9 Sugar Land red-light cameras causing a stir

HOUSTON – Horrifying accidents that occur when people run red lights at busy intersections kill more than 700 people a year in this country, according to the National Highway Traffic Safety Administration.

That’s why the Sugar Land police chief said his city started using red-light cameras in 2007.

“Number one, we want to reduce traffic accidents. But I think even more importantly is driver compliance with the traffic safety rules of the road," said Chief Douglas Brinkley.

Currently, there are cameras at nine different locations throughout the city of Sugar Land.

And according to Chief Brinkley, the cameras are working.

The number of people running red lights is down 58 percent, and in just the last three years, the fees collected from violators totals close to $6 million.

Of that money, Sugar Land gets one-third of that cash, minus operating expenses.

But neighbor Helwig Van Der Grinten hates the idea and the cameras and is doing everything in his power to fight back.

“It’s extortion. It’s scaring people into paying when they don’t have to," Van Der Grinten said.

Van Der Grinten and his group, The Houston Coalition Against Red Light Cameras, have been working to get rid of red-light cameras for eight years.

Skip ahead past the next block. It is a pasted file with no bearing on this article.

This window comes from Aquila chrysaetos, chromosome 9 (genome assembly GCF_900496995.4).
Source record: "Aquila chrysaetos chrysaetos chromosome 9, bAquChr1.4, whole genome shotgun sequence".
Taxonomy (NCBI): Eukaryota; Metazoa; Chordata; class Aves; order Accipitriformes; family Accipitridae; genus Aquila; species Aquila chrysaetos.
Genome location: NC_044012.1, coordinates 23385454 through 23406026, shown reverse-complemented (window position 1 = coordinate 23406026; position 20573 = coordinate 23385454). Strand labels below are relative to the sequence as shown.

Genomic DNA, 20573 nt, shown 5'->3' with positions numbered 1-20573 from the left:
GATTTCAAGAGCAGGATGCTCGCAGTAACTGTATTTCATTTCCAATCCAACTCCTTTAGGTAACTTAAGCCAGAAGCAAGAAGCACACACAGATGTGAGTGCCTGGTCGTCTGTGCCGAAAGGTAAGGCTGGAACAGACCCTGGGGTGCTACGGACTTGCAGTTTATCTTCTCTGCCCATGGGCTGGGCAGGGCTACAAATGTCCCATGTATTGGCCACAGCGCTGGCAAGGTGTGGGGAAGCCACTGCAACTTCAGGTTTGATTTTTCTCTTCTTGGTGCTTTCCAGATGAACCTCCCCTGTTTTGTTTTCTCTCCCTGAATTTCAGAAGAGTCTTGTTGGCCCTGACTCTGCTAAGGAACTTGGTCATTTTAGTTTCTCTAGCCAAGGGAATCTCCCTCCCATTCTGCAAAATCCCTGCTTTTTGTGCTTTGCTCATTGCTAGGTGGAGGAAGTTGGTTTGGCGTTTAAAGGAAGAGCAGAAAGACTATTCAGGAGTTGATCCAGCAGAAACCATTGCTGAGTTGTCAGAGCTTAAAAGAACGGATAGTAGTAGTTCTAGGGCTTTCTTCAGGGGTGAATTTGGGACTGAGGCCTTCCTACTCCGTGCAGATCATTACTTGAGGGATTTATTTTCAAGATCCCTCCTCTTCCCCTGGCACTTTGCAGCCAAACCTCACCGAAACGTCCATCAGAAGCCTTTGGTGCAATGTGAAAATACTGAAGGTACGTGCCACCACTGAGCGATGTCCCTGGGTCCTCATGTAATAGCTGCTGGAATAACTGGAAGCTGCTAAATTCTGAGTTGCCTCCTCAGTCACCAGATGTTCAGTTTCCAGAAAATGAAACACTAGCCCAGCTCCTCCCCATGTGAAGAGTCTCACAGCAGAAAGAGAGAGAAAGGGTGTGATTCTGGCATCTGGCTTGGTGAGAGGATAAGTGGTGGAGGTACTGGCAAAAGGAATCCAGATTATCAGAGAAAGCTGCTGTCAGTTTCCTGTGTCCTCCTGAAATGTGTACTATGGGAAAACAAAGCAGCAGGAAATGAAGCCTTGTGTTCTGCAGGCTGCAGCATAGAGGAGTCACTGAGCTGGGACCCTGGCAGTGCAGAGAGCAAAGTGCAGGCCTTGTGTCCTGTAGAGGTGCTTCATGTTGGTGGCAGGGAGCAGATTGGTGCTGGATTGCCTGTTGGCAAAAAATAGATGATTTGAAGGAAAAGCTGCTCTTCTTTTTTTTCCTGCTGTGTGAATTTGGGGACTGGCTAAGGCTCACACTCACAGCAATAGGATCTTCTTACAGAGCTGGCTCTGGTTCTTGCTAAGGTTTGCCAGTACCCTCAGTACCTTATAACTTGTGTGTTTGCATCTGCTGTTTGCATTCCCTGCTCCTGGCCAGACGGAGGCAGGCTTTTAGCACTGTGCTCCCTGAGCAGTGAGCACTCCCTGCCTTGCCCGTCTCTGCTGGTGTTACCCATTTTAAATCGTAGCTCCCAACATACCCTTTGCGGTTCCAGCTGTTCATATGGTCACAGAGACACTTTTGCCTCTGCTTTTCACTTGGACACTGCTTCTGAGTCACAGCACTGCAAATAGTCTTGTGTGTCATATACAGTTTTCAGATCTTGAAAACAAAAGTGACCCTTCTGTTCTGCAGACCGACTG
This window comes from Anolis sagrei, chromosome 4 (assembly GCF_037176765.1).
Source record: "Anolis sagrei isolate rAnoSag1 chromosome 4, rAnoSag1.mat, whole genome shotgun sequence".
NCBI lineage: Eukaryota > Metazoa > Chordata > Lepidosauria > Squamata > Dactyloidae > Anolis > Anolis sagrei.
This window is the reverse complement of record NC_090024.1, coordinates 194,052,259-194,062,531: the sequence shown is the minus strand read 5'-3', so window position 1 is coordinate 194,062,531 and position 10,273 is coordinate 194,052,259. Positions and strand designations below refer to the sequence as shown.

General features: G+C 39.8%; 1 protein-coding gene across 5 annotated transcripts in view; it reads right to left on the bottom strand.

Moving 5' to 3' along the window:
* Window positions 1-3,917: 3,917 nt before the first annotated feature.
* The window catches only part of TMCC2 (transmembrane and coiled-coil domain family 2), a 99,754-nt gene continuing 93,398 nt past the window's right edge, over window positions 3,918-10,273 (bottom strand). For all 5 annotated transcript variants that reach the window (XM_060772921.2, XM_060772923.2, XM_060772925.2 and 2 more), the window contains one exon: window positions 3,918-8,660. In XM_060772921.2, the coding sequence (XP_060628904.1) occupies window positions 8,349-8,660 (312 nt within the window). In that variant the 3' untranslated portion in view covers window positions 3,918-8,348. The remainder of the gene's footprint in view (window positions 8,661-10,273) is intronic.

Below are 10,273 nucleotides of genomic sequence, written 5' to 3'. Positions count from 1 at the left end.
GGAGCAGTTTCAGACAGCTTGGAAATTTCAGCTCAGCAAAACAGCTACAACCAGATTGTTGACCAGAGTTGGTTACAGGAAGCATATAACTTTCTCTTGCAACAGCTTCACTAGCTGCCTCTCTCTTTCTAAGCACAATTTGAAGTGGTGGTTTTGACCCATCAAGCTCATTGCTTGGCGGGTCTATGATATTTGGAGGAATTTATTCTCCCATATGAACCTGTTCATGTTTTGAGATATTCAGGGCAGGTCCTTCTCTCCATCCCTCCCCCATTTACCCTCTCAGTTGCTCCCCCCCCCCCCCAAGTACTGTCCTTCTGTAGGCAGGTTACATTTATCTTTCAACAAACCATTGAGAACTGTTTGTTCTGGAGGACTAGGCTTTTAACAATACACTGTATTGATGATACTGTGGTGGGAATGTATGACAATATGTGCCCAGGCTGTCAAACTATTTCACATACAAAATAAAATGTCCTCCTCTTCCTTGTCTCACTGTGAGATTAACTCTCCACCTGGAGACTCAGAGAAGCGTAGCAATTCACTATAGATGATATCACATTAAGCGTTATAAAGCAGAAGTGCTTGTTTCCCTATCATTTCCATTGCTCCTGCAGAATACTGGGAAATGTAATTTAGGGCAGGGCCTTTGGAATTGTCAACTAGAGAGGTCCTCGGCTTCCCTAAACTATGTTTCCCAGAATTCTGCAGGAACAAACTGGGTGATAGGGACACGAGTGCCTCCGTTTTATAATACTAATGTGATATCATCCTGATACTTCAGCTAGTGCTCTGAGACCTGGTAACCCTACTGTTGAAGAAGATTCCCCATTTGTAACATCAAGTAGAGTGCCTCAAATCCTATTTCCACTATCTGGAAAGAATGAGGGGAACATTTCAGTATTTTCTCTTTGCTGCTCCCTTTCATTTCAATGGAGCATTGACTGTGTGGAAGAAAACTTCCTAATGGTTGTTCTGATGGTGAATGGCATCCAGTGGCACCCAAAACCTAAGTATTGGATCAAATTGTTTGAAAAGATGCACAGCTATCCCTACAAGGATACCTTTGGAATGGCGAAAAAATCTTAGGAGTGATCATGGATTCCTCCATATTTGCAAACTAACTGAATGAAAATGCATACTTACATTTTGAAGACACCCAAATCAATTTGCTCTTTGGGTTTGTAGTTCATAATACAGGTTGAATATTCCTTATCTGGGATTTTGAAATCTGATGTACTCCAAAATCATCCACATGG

And then suddenly last March, Mr. Van Der Grinten found himself smack-dab in the middle of the lens of one of those red light cameras, just as the traffic light ahead turned red.

He blew right through it.

“I misguessed as to where I would be when the light turned red. I guessed wrong by three-tenths of a second, and that three-tenths cost me $75,” Van Der Grinten said.

Van Der Grinten refuses to pay that violation because he claims he doesn’t have to and he said neither do you.

“There is no penalty for unpaid red-light camera tickets, other than a $25 late fee and that’s voluntary as well. They cannot report your nonpayment to any of the three credit bureaus, they can’t, or won’t, restrict your ability to register your car and they can’t arrest you, so there is no penalty for not paying the ticket,” Van Der Grinten said.

However, the city of Sugar Land will send your case to a law firm to try and collect the money from you.

Van Der Grinten said that means a lot of threatening phone calls and letters but little else.

Still Chief Douglas Brinkley reminds all of us that running a red light is against the law.

And he said if you are caught doing that by a living, breathing officer of the law, it is different than being caught by the red-light camera.

“Look, we don’t have an officer at every intersection. But if that same officer, a physical officer, is out there to issue you a citation for that, that’s a criminal offense,” said Brinkley.

Right now the Houston Coalition Against Red Light Cameras is planning to file a class action law suit against the city of Sugar Land, claiming the red-light cameras are illegal.

About the Author:

Emmy-winning investigative reporter, insanely competitive tennis player, skier, weightlifter, crazy rock & roll drummer (John Bonham is my hero). Husband to Veronica and loving cat father to Bella and Meemo.